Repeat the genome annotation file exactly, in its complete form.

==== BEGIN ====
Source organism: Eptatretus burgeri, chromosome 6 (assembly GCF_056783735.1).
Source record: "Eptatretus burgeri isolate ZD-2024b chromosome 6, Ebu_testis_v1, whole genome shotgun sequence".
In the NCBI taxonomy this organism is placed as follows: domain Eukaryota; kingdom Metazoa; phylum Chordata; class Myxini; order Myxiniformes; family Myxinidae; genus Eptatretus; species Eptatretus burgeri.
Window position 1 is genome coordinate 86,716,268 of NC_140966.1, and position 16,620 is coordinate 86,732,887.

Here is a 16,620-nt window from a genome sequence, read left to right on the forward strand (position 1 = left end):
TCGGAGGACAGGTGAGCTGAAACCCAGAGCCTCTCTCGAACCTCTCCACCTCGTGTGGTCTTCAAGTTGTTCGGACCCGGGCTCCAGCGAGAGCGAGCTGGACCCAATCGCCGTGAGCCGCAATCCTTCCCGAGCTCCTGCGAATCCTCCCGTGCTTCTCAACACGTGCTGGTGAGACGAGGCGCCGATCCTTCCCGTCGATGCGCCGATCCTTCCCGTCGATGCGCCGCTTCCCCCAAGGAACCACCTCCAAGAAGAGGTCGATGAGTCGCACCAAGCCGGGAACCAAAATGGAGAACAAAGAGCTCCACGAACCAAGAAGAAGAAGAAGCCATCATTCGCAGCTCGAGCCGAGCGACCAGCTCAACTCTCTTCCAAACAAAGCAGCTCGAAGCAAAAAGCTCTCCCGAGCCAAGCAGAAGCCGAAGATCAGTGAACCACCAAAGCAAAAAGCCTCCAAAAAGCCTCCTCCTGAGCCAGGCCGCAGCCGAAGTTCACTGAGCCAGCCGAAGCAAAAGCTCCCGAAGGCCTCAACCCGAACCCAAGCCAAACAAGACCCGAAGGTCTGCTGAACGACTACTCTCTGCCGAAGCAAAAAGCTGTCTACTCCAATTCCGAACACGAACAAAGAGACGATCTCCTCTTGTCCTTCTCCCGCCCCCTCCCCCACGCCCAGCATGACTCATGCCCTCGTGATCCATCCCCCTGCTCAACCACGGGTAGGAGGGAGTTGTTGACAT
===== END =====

Source organism: Eptatretus burgeri, chromosome 6 (assembly GCF_056783735.1).
Source record: "Eptatretus burgeri isolate ZD-2024b chromosome 6, Ebu_testis_v1, whole genome shotgun sequence".
In the NCBI taxonomy this organism is placed as follows: domain Eukaryota; kingdom Metazoa; phylum Chordata; class Myxini; order Myxiniformes; family Myxinidae; genus Eptatretus; species Eptatretus burgeri.
Window position 1 is genome coordinate 86,716,268 of NC_140966.1, and position 16,620 is coordinate 86,732,887.

Here is a 16,620-nt window from a genome sequence, read left to right on the forward strand (position 1 = left end):
TCGGAGGACAGGTGAGCTGAAACCCAGAGCCTCTCTCGAACCTCTCCACCTCGTGTGGTCTTCAAGTTGTTCGGACCCGGGCTCCAGCGAGAGCGAGCTGGACCCAATCGCCGTGAGCCGCAATCCTTCCCGAGCTCCTGCGAATCCTCCCGTGCTTCTCAACACGTGCTGGTGAGACGAGGCGCCGATCCTTCCCGTCGATGCGCCGATCCTTCCCGTCGATGCGCCGCTTCCCCCAAGGAACCACCTCCAAGAAGAGGTCGATGAGTCGCACCAAGCCGGGAACCAAAATGGAGAACAAAGAGCTCCACGAACCAAGAAGAAGAAGAAGCCATCATTCGCAGCTCGAGCCGAGCGACCAGCTCAACTCTCTTCCAAACAAAGCAGCTCGAAGCAAAAAGCTCTCCCGAGCCAAGCAGAAGCCGAAGATCAGTGAACCACCAAAGCAAAAAGCCTCCAAAAAGCCTCCTCCTGAGCCAGGCCGCAGCCGAAGTTCACTGAGCCAGCCGAAGCAAAAGCTCCCGAAGGCCTCAACCCGAACCCAAGCCAAACAAGACCCGAAGGTCTGCTGAACGACTACTCTCTGCCGAAGCAAAAAGCTGTCTACTCCAATTCCGAACACGAACAAAGAGACGATCTCCTCTTGTCCTTCTCCCGCCCCCTCCCCCACGCCCAGCATGACTCATGCCCTCGTGATCCATCCCCCTGCTCAACCACGGGTAGGAGGGAGTTGTTGACAT